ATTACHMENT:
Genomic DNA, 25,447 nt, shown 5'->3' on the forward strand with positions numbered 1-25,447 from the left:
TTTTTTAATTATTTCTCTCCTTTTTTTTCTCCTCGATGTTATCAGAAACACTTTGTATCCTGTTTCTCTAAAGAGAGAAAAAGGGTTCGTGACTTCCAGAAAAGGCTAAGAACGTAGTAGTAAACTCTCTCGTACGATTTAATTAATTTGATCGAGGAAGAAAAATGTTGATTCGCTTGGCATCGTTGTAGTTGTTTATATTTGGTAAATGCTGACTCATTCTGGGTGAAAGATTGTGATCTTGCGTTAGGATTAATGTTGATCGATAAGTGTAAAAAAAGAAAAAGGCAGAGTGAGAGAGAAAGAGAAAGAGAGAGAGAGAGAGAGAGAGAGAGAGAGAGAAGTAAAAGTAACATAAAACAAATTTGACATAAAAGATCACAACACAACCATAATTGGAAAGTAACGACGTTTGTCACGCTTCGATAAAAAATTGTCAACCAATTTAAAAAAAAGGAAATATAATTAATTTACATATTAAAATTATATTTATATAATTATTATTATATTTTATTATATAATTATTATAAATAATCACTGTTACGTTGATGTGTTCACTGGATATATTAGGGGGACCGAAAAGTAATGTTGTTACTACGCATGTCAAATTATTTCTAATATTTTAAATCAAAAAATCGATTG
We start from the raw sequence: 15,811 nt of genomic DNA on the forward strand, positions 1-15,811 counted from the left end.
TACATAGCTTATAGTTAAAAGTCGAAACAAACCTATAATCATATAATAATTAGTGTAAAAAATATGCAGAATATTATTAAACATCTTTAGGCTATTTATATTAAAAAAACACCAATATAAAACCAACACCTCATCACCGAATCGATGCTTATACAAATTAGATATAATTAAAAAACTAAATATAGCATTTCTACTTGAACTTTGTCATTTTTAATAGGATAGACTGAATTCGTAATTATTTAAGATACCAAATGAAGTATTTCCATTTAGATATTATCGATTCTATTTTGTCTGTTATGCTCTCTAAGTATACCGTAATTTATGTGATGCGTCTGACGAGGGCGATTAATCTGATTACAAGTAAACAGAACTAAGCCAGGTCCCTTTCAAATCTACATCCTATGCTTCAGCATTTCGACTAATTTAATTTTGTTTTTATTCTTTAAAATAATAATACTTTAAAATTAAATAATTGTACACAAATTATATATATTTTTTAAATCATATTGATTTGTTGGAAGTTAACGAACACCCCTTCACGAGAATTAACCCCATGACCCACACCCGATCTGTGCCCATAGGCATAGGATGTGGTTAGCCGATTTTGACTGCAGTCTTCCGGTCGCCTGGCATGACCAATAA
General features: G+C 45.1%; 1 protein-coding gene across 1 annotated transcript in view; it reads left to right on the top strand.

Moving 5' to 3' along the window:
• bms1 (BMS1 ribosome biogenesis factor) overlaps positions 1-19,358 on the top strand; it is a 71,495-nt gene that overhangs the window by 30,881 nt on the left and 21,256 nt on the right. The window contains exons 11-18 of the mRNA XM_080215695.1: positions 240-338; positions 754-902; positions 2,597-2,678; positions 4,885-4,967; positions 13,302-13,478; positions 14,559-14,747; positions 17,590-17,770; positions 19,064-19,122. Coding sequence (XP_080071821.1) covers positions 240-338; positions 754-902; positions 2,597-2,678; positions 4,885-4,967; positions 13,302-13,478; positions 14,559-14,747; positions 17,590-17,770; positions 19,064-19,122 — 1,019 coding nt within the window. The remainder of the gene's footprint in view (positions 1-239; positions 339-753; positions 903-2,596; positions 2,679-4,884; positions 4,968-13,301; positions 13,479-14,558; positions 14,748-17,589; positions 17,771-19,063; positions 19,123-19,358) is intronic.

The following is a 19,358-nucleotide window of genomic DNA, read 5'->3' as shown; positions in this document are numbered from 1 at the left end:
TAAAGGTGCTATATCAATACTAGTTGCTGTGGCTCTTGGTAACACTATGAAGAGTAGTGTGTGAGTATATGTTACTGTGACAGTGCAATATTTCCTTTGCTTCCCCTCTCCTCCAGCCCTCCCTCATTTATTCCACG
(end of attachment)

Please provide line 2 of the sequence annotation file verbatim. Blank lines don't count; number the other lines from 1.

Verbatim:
TTTTTTAATTATTTCTCTCCTTTTTTTTCTCCTCGATGTTATCAGAAACACTTTGTATCCTGTTTCTCTAAAGAGAGAAAAAGGGTTCGTGACTTCCAGAAAAGGCTAAGAACGTAGTAGTAAACTCTCTCGTACGATTTAATTAATTTGATCGAGGAAGAAAAATGTTGATTCGCTTGGCATCGTTGTAGTTGTTTATATTTGGTAAATGCTGACTCATTCTGGGTGAAAGATTGTGATCTTGCGTTAGGATTAATGTTGATCGATAAGTGTAAAAAAAGAAAAAGGCAGAGTGAGAGAGAAAGAGAAAGAGAGAGAGAGAGAGAGAGAGAGAGAGAGAGAAGTAAAAGTAACATAAAACAAATTTGACATAAAAGATCACAACACAACCATAATTGGAAAGTAACGACGTTTGTCACGCTTCGATAAAAAATTGTCAACCAATTTAAAAAAAAGGAAATATAATTAATTTACATATTAAAATTATATTTATATAATTATTATTATATTTTATTATATAATTATTATAAATAATCACTGTTACGTTGATGTGTTCACTGGATATATTAGGGGGACCGAAAAGTAATGTTGTTACTACGCATGTCAAATTATTTCTAATATTTTAAATCAAAAAATCGATTG